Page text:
Issue Date: May 9, 2011
Citizen Of The World
According to the Newscripts article about the International Year of Chemistry, Marie Curie was France’s “very own” scientist (C&EN, March 14, page 64). Indeed, she was a French citizen; however, she was born in Warsaw, which at the time was part of the Russian Empire and now belongs to Poland. She spent 24 years there before she went to France.
I personally believe writing that Madame Curie is France’s very own is not the most precise expression and is a little harmful toward Polish society. In the Panthéon (Paris) where Madame Curie is buried, her name is written as Marie Curie née Skłodowska.
This emphasizes her Polish roots and indeed does not make her a French Nobel Laureate. Based on my own personal experience, I believe that deep in her heart Marie Skłodowska-Curie was feeling that she was both a Polish and a French citizen.
I wouldn’t be writing this were it not for the conjunction of words used in Newscripts. Maria Curie, formally Maria Skłodowska-Curie, is not the best personification of France’s “very own.” As you might have come across, she was as much Polish as she was French. She lived the first 24 years of her life in the motherland of her parents. That won’t change one’s identity—ever.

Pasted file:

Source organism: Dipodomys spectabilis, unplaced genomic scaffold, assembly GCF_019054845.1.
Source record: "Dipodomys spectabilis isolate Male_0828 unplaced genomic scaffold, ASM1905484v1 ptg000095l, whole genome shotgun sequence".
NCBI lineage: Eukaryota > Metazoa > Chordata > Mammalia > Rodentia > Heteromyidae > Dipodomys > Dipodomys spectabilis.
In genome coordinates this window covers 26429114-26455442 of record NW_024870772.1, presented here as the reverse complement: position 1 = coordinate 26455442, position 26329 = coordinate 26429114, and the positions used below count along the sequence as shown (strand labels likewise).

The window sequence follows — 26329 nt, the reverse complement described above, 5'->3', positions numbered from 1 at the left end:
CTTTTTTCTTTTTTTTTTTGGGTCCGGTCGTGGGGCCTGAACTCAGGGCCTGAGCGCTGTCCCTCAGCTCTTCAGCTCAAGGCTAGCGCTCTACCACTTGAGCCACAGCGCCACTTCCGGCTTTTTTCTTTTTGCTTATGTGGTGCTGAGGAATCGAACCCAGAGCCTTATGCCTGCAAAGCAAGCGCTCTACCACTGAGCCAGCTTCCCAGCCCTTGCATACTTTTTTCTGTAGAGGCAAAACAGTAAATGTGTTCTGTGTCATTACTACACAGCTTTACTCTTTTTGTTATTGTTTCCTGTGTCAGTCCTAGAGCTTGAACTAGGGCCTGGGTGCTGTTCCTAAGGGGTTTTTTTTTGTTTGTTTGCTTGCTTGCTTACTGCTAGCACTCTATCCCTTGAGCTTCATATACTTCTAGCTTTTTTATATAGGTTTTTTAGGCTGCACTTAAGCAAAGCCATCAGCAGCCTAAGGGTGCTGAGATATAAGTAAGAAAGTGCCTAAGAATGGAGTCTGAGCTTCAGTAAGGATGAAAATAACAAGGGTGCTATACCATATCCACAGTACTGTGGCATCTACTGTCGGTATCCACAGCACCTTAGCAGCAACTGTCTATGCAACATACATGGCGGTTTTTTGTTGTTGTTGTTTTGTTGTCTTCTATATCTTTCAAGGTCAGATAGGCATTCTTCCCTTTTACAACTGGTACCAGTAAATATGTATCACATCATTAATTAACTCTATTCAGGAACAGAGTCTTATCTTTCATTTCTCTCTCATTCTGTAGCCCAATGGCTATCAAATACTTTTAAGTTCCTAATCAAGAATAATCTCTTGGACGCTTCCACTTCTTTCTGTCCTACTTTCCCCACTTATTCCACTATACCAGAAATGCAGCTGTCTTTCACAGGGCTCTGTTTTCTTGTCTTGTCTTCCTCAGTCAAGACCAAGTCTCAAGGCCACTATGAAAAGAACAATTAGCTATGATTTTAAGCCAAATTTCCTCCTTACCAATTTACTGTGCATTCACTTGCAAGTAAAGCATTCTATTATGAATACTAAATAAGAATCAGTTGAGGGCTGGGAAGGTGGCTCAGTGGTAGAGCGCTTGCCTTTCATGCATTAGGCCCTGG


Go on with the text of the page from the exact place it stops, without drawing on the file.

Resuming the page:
If Manya (as she was nicknamed) were that much French, francium would have been taken when Marguerite Perey was endorsing a new name for her (somewhat controversial) discovery. Instead Maria called her first discovery polonium. By the way, although little is known about Curie’s youth, it is nevertheless fascinating.
Perhaps a lack of Polish stamps devoted to Curie was one of the reasons for the oversight. Don’t worry; stamps honoring Curie have been issued in other countries, the latest in 2008. Currently, a group of entrepreneurial women is producing and directing a movie starring Krystyna Janda (“Man of Marble,” “Man of Iron”).
Having written this, I still enjoy reading your column; keep it going.
- Chemical & Engineering News
- ISSN 0009-2347
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